It is indeed so that a design might also embody a patentable invention. In that case and subject to the fulfilment of the requirements for its registration under the Patents Act, the embodiment can be registered as a patent. The difference lies in the fact that whereas the Designs Act will only protect the appearance of the article, the Patents Act will not protect the appearance of the article but will protect the unique conceptions of the inventor of the invention giving rise to the function of the article in trade, industry or agriculture. It is also conceivable for a design to be protected as a trade mark under the Trade Marks Act 1993, or to qualify as a protectable work under the Copyright Act, 1978.
The essential function of a trade mark is to enable consumers to identify a product and to distinguish that product from the products of competitors. Such marks are termed distinctive. It follows that in selecting a mark (in words or logo form) it must not be merely descriptive of the goods or services for which its use is intended. Such a mark will not then be distinctive and will, as a result, be unable to fulfil its essential function.
Only distinctive marks are registrable under the Trade Marks Act, 1993. This is not however the only requirement for the registration of a mark as a trade mark under the Act.
Care must also be taken not to select a mark which is the same or so similar to another trade mark as to be likely to confuse or deceive consumers into mistaking the source of the goods or services in connection with which the chosen trade mark is used as originating from an entity to which the same or similar other mark belongs. In such a case the two marks are termed confusingly similar.
The selection and use of a confusingly similar mark to a trade mark of another which is already registered for the same or similar goods or services to those for which the chosen mark is applied will almost certainly give rise to legal action. The legal action will take the form of a trade mark infringement action under the Act. If the prior confusingly similar mark is not registered but is sufficiently known in the trade to have a trade reputation attaching to it, the legal action will take the form of a claim for passing off, which is a category of unlawful competition in the South Africa law.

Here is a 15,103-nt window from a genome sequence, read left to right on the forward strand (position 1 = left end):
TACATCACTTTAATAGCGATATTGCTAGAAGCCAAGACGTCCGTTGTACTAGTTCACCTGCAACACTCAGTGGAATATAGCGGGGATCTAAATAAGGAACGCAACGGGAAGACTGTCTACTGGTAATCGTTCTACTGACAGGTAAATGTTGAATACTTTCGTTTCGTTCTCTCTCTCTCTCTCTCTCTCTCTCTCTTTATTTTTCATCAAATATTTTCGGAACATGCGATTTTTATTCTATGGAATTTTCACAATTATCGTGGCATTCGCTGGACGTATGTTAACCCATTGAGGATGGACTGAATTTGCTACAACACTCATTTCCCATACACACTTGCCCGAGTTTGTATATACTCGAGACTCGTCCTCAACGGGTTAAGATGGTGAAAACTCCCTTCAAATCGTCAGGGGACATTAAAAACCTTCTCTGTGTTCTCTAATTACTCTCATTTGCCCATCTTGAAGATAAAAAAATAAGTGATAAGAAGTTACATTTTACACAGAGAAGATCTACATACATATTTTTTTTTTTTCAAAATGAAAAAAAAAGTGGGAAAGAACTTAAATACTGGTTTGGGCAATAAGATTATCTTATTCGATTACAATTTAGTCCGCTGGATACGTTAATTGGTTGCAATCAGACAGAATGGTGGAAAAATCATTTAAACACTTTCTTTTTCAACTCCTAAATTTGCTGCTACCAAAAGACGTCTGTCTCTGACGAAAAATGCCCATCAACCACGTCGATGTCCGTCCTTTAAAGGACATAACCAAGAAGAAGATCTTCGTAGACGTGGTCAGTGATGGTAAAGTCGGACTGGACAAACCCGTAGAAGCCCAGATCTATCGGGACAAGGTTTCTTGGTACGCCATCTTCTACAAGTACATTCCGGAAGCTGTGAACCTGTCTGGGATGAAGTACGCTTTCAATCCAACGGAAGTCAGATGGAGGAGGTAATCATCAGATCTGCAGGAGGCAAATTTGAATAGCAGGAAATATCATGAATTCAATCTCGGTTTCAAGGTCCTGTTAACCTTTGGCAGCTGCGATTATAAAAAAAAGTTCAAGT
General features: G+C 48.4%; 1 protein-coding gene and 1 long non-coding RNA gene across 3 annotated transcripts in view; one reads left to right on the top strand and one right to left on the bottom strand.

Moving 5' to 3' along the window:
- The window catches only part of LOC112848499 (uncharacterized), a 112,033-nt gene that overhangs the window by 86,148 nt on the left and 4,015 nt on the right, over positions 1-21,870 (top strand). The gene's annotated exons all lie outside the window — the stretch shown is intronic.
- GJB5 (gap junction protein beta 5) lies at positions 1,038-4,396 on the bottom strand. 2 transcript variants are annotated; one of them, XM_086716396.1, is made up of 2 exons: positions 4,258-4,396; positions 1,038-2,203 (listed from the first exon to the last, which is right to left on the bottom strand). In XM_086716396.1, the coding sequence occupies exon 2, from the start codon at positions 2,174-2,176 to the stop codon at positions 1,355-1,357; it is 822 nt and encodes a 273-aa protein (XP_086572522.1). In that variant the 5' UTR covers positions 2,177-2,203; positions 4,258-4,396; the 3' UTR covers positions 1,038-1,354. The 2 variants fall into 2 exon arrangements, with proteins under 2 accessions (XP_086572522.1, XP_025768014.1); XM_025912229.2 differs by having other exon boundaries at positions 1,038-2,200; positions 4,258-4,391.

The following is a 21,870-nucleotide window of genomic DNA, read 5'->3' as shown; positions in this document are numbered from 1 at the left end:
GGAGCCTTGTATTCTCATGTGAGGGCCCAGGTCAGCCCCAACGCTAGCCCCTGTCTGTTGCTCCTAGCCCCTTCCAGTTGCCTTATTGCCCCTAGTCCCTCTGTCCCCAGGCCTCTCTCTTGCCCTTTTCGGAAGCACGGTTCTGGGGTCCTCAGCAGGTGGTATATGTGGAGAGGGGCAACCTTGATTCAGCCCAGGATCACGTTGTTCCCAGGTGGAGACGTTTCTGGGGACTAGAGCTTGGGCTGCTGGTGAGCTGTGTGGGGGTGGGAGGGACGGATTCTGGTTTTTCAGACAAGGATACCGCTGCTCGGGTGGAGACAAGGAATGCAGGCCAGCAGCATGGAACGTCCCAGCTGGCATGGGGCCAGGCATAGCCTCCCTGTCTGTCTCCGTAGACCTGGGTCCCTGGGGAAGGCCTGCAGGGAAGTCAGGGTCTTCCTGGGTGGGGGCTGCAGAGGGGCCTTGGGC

The adoption for use in the Republic of a trade mark from another territory which is not registered in South Africa is not necessarily unlawful but a risk attaches to this practice. The general rule, which also applies to patents and designs, is that the statutory protection of registered IP rights is confined to the territory in which the rights are registered.
In the case of trade marks, however, if the foreign owner can show that the trade mark has a reputation amongst a substantial number of persons interested in the trade in which the adopted mark is used in South Africa, it will qualify as a well-known mark in the Republic protected by the Act and legal action could follow.
Although unlike patents and designs, originality is not a requirement for trade mark registration the most prudent approach is to be original in the selection or creation of a trade mark. It is most advisable to have a search of the Trade Marks Register conducted prior to committing to a trade mark to ensure that there are no prior entries on the register which will block registration of the chosen mark or which will be infringed should the chosen mark be registered.